LIVE FUTURES REPORT 29/11: 42kt of aluminium flows into LME warehouses

A significant 42,050 tonnes of aluminium was put back into London Metal Exchange-approved warehouses on the morning of Friday November 29 while metal holders’ bids to put nearby spreads into contango continue but as yet remain unsuccessful.

A total of 25,275 tonnes entered LME-approved sheds in Port Klang, Malaysia, while 15,800 tonnes was delivered into warehouses in Singapore. A smaller delivery of 875 tonnes entered warehouses in Johor, Malaysia.

This saw total LME aluminium stocks rise to 1,271,650 tonnes this morning – stocks are now up by 8.7% since November 20, when they totaled 1,169,525 tonnes.

But only a slight easing has occurred in the December-January spread, which was recently trading in a $13-per-tonne backwardation from a marginally wider $13.25-per-tonne backwardation on Thursday.

Much like nearby spreads, the LME three-month aluminium price remains unmoved by ongoing inventory inflows, holding around $1,754 per tonne this morning, a slight $1.50-per-tonne decrease from Thursday’s kerb close of $1,755.50 per tonne.

But traded volumes so far this morning outstrip that for the entirety of Thursday with the United States back in the market post-Thanksgiving, with nearly 1,500 lots traded by 9.30 am London time while just 1,377 lots changed hands the previous day.

The three-month nickel price continues to be the most pressured of all LME base metals, trading down by 0.9% at around $13,875 per tonne from the previous day’s close of $14,010 per tonne and showing no signs of regaining ground above the $14,000-per-tonne level.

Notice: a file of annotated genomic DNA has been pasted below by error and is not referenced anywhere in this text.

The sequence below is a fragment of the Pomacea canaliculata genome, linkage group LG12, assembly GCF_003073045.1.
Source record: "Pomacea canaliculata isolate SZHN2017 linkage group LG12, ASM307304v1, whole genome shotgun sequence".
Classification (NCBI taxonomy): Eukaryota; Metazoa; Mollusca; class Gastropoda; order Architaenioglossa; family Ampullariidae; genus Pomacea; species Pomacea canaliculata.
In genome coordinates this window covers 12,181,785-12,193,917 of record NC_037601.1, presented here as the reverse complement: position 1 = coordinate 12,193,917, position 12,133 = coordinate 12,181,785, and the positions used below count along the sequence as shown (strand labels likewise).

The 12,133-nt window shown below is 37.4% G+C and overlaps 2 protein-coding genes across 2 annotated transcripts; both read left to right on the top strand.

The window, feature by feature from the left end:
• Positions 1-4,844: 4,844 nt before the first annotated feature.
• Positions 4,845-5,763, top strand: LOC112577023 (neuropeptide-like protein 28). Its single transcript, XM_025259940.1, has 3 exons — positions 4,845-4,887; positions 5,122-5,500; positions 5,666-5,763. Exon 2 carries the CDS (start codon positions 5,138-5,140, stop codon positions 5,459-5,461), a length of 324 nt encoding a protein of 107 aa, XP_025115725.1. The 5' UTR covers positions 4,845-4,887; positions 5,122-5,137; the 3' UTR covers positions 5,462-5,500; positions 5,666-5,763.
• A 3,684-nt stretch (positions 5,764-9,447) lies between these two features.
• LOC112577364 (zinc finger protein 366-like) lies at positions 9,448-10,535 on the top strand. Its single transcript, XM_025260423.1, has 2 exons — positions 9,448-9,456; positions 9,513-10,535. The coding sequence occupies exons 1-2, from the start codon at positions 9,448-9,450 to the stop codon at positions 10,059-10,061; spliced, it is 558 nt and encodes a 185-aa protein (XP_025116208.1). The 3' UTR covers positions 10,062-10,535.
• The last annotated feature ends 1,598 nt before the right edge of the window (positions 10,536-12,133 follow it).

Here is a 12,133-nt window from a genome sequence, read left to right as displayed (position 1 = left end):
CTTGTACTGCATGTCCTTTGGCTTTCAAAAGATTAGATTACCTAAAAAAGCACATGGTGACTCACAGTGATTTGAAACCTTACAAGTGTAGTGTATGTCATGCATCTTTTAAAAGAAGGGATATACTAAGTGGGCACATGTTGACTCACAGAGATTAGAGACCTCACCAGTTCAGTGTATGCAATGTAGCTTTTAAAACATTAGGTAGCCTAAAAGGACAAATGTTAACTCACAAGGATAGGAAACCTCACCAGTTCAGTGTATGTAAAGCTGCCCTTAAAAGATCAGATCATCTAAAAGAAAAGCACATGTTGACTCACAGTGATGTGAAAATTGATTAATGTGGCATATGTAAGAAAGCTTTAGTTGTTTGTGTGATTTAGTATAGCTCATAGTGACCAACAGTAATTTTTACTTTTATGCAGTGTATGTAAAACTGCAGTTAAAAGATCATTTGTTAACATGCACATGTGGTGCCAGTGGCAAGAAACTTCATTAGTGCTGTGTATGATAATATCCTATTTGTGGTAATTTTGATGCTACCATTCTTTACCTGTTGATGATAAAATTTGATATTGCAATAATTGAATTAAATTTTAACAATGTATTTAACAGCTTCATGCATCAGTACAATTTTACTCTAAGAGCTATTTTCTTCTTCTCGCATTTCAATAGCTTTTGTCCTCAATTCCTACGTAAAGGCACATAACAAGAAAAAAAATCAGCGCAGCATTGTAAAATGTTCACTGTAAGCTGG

LME nickel futures remain macro sensitive, seemingly an ongoing barometer of US-China trade tensions, which serves only to exacerbate doubts over stainless steel demand for material amid weak Chinese industrial production data.

“Yesterday saw the metals market go into sell mode with nickel coming under the most pressure and breaking through the $14,000 level,” Kingdom Futures chief executive officer Malcolm Freeman said in a morning note on Friday.

“The apparent trigger for the sell-off was US Presidential support for protestors in Hong Kong. This irritated the Chinese, to put it mildly, and the net result was that hope for a trade deal could be signed this year had now pretty much evaporated,” Freeman added.

Other highlights
  • The US dollar index continues to trade in high ground, up by 0.05% at 98.36, and weighing on the majority of LME base metals three-month prices, most of which are capped during the morning’s trading session.
  • LME three-month lead price has made marginal gains, trading up by 0.6% at around $1,957.50 per tonne this morning.

Amy Hinton

amy.hinton@fastmarkets.com

Published

Amy Hinton

November 29, 2019

10:00 GMT

London